Saturday 3 July saw the third one day strike by over 40,000 rail workers in defence of decent pay, jobs, and passenger safety. Large pickets were again out at stations across the country, with the network largely closed. The RMT strikes are becoming a focus for growing anger as working class people struggle to cope with the worsening cost of living crisis. In many places trade union and community activists organised solidarity rallies and joined the strikers on the picket line.
London: The RMT rally was called at short notice but still managed to get around 1,000 people. There was a wide range of speakers: Mick Lynch spoke as did Dave Ward from the CWU. From the GMB, the leader of the Mitie striking cleaning workers at St Georges hospital spoke. There were two disability rights speakers. Dianne Abbot and actor Rob Delaney also addressed the rally. The rally expressed a real desire not just to support the RMT but also to bring the union movement and the social movements together.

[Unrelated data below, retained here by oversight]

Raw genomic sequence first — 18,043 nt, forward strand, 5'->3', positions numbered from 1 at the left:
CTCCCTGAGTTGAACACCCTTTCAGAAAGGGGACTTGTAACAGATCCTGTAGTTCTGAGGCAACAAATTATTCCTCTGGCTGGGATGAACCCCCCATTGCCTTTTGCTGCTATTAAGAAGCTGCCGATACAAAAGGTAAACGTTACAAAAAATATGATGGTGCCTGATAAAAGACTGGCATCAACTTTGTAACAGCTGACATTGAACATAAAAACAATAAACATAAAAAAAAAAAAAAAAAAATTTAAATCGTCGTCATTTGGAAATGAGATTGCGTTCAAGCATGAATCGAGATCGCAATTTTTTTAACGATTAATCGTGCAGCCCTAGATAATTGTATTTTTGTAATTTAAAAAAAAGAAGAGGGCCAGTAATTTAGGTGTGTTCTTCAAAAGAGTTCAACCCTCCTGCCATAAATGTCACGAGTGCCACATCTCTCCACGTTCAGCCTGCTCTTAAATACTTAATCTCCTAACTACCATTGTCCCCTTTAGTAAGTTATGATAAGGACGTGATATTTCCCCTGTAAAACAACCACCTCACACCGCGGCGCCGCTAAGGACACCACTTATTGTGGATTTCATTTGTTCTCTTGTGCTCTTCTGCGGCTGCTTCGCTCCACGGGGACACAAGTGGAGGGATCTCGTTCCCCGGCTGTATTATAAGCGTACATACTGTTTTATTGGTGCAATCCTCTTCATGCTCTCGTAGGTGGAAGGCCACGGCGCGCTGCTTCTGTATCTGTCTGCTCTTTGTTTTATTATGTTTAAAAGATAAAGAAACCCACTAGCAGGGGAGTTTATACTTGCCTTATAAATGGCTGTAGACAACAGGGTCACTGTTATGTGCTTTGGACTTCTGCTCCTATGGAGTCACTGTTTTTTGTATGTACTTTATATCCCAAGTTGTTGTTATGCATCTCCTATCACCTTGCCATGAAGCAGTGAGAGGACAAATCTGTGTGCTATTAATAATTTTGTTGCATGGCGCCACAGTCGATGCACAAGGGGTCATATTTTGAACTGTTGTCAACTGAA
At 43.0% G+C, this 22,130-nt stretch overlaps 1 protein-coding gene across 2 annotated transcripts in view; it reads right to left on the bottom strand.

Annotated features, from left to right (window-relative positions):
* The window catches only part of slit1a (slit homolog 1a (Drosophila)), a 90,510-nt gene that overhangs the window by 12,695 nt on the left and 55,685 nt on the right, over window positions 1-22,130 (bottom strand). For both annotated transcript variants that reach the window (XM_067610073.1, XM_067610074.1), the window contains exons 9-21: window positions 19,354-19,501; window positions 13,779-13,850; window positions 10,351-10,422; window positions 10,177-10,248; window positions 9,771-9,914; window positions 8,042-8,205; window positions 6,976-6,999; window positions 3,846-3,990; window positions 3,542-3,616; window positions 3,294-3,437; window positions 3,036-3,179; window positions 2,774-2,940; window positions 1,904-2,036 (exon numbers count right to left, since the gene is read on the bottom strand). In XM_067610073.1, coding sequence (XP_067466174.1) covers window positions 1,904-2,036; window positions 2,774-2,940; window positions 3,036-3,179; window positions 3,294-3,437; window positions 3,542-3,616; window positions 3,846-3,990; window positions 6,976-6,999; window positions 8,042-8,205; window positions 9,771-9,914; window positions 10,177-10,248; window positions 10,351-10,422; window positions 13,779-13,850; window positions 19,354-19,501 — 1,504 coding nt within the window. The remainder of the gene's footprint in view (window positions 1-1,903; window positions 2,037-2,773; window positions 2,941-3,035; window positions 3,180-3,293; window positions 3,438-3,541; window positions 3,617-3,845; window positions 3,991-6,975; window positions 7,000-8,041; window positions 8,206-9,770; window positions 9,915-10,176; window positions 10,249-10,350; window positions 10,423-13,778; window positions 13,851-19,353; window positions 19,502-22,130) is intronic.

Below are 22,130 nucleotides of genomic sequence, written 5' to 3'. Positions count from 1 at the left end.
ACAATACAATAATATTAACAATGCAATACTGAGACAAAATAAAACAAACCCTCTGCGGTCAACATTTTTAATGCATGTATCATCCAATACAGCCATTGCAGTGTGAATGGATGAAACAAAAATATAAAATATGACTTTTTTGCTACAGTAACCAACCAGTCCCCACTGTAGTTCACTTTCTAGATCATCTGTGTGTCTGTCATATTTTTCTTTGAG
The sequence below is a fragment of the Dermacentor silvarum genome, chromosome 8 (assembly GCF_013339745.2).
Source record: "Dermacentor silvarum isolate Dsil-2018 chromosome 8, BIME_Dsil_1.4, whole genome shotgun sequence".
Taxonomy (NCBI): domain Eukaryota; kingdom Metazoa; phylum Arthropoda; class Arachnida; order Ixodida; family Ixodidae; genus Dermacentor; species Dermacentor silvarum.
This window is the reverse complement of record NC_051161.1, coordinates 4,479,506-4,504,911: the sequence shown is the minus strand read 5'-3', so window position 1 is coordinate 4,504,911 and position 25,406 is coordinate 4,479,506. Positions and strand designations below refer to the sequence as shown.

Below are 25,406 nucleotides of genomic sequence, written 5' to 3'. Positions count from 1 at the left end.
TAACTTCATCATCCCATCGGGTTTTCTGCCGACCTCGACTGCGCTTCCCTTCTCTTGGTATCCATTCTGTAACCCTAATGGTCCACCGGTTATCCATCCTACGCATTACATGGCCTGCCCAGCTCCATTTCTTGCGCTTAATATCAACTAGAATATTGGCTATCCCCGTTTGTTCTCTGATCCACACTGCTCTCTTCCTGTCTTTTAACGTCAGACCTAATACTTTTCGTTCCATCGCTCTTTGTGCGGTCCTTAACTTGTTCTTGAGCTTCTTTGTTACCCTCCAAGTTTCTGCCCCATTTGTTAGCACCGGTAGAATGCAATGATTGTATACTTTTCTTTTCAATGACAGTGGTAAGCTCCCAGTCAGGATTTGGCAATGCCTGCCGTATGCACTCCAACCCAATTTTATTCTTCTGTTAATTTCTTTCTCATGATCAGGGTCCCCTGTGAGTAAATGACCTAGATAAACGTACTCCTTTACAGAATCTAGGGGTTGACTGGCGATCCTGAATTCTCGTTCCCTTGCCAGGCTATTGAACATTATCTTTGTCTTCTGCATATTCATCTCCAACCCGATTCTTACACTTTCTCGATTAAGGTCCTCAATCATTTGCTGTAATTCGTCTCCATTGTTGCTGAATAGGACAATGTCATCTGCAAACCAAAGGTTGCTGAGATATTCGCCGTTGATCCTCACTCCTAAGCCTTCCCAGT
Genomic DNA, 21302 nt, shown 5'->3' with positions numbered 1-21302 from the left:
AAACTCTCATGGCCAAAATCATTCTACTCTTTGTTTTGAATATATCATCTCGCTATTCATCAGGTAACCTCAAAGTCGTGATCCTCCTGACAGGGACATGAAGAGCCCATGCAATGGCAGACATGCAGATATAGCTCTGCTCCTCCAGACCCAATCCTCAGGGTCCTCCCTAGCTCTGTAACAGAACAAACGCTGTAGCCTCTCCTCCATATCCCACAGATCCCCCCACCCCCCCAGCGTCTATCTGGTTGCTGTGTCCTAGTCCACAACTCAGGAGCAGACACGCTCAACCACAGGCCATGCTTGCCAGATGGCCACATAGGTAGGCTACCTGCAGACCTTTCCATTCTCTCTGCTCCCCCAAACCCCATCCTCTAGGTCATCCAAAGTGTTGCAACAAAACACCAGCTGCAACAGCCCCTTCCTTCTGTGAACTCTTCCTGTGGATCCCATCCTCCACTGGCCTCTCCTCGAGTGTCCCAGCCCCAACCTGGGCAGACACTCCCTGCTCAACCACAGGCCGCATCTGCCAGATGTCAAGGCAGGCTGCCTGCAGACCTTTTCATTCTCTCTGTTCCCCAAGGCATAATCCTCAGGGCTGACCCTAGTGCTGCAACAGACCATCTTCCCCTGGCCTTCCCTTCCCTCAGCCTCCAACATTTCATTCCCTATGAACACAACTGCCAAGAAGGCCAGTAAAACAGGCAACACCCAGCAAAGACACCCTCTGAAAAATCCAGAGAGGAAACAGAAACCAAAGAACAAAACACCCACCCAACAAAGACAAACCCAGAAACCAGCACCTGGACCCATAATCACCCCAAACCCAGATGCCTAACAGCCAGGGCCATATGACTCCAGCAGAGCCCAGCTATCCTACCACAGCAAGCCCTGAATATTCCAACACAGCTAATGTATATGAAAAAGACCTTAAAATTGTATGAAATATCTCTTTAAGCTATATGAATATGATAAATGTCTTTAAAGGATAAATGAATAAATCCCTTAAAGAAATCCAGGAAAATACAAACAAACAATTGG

Significantly, RMT and CWU speakers didn’t just speak about the dispute itself but talked about how to unite the trade union movement as a whole and stressed the importance of the working class in struggles to defend the NHS, housing, education, to oppose racism and build international solidarity. The focus on how to take the whole movement forward was central to the speeches of many. Mick Lynch got a fantastic reception; everyone recognises the important role he is playing. It is early days but as the person next to us said at the end of the rally, ‘I’ve been waiting for this for nearly 40 years!’.
In Wales: There were rallies in Wrexham, Swansea and Cardiff. In Wrexham Unite Community members joined the RMT picket line in solidarity. In Swansea about 70 people attended a rally. Members from CWU, PCS and ASLEF joined the RMT pickets. Again, activists from campaigns and social movements lent their support and solidarity. There were speakers from Stand Up to Racism and Insulate Britain.
In Cardiff more than 70 people gathered in pouring rain at a rally in the City centre. Unions, labour movement organisations and community campaigns joined the RMT picket line including Unite, PCS, Cardiff and Caerphilly trades councils and Acorn Cardiff. Katrine Williams of PCS and President of Cardiff Trades Council stressed the power workers have when they act collectively: “The strike has inspired people because even with only 42,00 people the RMT can grind the whole country to a halt.” The People’s Assembly Wales has launched a campaign to bring unions, community campaigns, and social movements together around a series of common demands (more below).